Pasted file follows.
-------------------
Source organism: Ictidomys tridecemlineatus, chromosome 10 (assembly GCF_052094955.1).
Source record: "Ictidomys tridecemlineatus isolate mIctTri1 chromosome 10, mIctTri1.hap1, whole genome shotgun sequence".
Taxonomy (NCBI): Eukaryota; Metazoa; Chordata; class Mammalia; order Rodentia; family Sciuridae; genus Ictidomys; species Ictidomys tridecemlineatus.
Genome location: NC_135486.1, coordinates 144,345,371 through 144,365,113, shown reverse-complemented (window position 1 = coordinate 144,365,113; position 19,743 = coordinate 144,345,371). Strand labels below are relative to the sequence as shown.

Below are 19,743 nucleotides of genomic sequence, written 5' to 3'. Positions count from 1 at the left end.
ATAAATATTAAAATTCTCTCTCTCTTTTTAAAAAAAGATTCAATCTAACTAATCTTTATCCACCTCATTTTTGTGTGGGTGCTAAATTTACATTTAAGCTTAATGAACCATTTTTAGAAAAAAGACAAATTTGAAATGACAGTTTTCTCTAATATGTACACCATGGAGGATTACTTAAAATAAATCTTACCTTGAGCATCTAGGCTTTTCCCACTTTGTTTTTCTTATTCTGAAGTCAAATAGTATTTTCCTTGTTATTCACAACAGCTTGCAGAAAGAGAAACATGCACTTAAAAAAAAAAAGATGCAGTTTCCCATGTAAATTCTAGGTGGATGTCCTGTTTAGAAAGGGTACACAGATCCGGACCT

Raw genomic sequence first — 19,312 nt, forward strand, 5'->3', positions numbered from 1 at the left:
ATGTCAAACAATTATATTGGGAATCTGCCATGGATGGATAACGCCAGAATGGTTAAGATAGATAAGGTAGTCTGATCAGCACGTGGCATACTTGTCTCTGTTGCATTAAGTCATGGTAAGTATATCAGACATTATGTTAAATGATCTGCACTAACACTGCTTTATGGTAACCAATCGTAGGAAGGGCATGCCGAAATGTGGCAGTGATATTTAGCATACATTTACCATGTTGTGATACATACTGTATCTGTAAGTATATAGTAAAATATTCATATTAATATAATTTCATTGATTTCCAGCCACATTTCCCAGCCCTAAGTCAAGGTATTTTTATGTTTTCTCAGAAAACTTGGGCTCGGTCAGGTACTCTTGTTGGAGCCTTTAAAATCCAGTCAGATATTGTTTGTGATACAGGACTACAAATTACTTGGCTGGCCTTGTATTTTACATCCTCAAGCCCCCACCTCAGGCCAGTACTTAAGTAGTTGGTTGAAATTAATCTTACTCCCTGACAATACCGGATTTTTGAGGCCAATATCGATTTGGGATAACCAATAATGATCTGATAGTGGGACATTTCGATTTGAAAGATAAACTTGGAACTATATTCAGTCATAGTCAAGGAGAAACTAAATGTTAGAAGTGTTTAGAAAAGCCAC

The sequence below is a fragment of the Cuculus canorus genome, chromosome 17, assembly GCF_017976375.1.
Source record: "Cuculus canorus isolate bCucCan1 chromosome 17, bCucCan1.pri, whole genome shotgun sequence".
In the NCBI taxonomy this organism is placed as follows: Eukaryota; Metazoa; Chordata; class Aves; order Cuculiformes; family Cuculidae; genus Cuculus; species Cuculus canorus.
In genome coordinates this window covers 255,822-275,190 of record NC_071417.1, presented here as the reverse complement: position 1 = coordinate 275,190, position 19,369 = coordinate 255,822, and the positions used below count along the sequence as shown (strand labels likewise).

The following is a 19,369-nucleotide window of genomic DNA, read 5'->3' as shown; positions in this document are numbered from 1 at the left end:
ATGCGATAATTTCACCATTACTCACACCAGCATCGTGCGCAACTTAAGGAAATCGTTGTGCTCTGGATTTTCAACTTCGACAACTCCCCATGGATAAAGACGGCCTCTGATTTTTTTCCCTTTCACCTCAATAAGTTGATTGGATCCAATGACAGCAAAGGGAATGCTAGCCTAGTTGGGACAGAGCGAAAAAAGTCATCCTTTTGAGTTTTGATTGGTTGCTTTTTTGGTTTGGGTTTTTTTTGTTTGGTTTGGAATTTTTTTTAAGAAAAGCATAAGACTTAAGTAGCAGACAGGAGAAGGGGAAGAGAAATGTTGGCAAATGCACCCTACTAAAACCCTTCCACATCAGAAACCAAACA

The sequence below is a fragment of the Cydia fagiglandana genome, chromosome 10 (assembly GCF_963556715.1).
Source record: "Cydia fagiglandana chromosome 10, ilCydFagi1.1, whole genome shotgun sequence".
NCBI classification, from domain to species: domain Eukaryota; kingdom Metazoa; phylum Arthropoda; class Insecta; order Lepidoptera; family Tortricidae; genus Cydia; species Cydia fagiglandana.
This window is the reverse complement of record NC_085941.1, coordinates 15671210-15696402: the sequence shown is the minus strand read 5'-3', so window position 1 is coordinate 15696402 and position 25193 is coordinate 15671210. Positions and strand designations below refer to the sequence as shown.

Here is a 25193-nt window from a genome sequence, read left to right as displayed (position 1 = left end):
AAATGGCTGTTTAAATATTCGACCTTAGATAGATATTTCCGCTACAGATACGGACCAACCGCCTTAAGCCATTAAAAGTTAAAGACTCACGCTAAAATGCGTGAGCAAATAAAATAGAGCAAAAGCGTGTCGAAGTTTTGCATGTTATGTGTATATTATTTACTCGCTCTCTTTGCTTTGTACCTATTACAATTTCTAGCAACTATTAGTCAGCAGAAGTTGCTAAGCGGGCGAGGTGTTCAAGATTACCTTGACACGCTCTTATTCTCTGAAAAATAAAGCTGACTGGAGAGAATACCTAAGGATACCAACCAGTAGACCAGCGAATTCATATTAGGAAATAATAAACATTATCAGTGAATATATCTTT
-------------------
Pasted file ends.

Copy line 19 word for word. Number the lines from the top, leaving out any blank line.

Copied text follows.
Here is a 25193-nt window from a genome sequence, read left to right as displayed (position 1 = left end):